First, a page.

Seems to me this is a good moment to raise the hackneyed old question of Irish League/League of Ireland integration. If the peace funds had been spent on making that happen – subsidising somebody’s TV deal or whatever – that would have had a more lasting impact than some of the stuff they’ve been spent on.

    Let’s face it, all true Rangers (and Celtic) supporters will understand – both teams are desperate to escape from the SPL for financial reasons – so maybe the boys at Windsor should take a leaf out of the book of the bhoys at Parkhead.

    Given that the argument in Glasgow is *how* to stamp out sectarianism and not about whether they need to, even the deep-dyed Linfield can be reformed and speaking personally the world has enough ejits chanting IRA bollocks without the need to hear it at a football game.

    Come on – I am not suggesting we have integrated “national” teams – just the leagues. What rational reason can there be against that – the IL is dying and this could be the last hope for soccer in the North.

  • CS Parnell

    By the way, I remember getting very drunk in the Dongal Celtic bar when most people thought it was a drinking club with a bit of football on the side. (More than 20 years ago now) Good luck to them, they deserve it for all the trouble they’ve had.

  • james andrews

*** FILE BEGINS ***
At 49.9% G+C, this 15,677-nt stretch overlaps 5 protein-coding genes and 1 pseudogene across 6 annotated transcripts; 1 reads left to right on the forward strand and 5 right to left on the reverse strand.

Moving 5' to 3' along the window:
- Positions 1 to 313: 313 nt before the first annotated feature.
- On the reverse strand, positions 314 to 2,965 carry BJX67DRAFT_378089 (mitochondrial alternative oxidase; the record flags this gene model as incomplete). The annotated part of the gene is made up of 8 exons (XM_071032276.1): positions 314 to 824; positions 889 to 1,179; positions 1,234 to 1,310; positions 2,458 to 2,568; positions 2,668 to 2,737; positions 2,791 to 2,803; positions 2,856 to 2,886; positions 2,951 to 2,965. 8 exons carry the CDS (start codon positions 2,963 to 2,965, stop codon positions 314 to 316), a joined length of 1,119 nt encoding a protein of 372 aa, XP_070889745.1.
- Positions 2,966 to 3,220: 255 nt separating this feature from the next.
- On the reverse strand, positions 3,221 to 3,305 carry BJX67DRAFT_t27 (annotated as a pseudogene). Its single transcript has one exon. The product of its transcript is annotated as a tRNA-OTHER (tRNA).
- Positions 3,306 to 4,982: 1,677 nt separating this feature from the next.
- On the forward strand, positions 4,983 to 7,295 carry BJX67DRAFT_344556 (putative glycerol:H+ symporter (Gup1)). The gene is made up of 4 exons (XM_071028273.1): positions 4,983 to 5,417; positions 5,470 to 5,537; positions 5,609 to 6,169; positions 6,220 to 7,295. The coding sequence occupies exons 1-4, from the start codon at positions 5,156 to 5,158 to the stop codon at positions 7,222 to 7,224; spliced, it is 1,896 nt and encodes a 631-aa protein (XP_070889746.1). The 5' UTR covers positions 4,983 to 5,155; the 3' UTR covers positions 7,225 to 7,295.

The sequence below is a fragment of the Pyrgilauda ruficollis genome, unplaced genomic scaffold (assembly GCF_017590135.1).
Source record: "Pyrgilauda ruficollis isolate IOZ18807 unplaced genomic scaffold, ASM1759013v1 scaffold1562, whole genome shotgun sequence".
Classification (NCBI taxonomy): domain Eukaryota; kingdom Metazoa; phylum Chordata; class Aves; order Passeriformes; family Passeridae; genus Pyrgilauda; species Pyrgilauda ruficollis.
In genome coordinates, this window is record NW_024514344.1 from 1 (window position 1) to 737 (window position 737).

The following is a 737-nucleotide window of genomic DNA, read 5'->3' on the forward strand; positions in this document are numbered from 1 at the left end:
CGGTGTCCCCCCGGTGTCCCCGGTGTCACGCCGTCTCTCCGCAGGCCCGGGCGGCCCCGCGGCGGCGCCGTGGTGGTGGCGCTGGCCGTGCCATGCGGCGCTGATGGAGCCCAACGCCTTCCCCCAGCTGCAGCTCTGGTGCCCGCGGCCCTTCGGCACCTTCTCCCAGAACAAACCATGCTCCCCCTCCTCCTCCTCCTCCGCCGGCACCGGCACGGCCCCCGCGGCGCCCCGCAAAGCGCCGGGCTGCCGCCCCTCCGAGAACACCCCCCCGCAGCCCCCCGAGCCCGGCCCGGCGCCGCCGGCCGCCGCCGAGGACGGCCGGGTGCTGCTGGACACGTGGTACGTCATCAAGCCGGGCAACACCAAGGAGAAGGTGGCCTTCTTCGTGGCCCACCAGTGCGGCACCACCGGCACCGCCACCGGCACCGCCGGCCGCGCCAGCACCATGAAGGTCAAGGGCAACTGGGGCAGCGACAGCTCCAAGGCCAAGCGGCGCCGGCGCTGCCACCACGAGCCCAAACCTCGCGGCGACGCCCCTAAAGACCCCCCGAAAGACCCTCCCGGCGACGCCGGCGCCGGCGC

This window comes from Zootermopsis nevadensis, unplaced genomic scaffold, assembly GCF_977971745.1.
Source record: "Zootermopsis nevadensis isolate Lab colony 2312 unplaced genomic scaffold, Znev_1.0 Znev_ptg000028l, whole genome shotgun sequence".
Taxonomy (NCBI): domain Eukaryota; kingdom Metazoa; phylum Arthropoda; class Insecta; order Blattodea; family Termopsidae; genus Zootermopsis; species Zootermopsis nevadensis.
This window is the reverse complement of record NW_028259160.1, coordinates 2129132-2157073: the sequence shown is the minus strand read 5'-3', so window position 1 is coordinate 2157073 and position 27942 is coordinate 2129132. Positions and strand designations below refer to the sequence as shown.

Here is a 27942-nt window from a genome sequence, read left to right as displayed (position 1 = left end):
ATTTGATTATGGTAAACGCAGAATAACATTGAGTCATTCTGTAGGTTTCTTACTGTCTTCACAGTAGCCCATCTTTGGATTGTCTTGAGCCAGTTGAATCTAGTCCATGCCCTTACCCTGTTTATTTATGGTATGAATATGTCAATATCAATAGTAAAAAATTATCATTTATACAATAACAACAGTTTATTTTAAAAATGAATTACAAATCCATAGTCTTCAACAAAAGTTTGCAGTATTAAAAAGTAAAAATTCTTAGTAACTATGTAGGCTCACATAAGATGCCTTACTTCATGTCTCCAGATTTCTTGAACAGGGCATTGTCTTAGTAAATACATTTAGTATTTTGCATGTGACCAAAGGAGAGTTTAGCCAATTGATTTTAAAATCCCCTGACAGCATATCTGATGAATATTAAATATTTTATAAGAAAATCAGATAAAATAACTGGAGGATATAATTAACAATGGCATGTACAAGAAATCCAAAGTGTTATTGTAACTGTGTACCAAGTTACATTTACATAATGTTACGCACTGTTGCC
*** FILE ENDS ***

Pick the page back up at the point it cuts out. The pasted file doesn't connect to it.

Couldnt agree more cs parnell,D.Celtic have great bar facilities and are a really friendly bunch of people as well with the warm reception they gave us.
    Any true irish league fan would welcome them into the premier league best of luck with the play off.!

  • Michael Shilliday

    The Sinn Fein school of every problem ever – the only solution is an all Ireland one.

  • gilbert jeannon

    Looking forward to the derby matches with the Belfast Reds. Though I do hope that one day soon both teams will join an all Ireland league and then we’ll not have the dinosaurs of the IFA holding back local soccer, with their pro-Linfield bias.

    Best of luck to Donegal Celtic and lets not forget the best season for Cliftonville since they won the league.

  • Dread Cthulhu

    CROW: “Do we really need Old Firm style rivalry in Belfast at this juncture? Now I know people will say that this rivalry/tension/sectarianism is already present (and then some) but will creating the opportunity to channel it on a weekly basis through two soccer teams really be a healthy thing? ”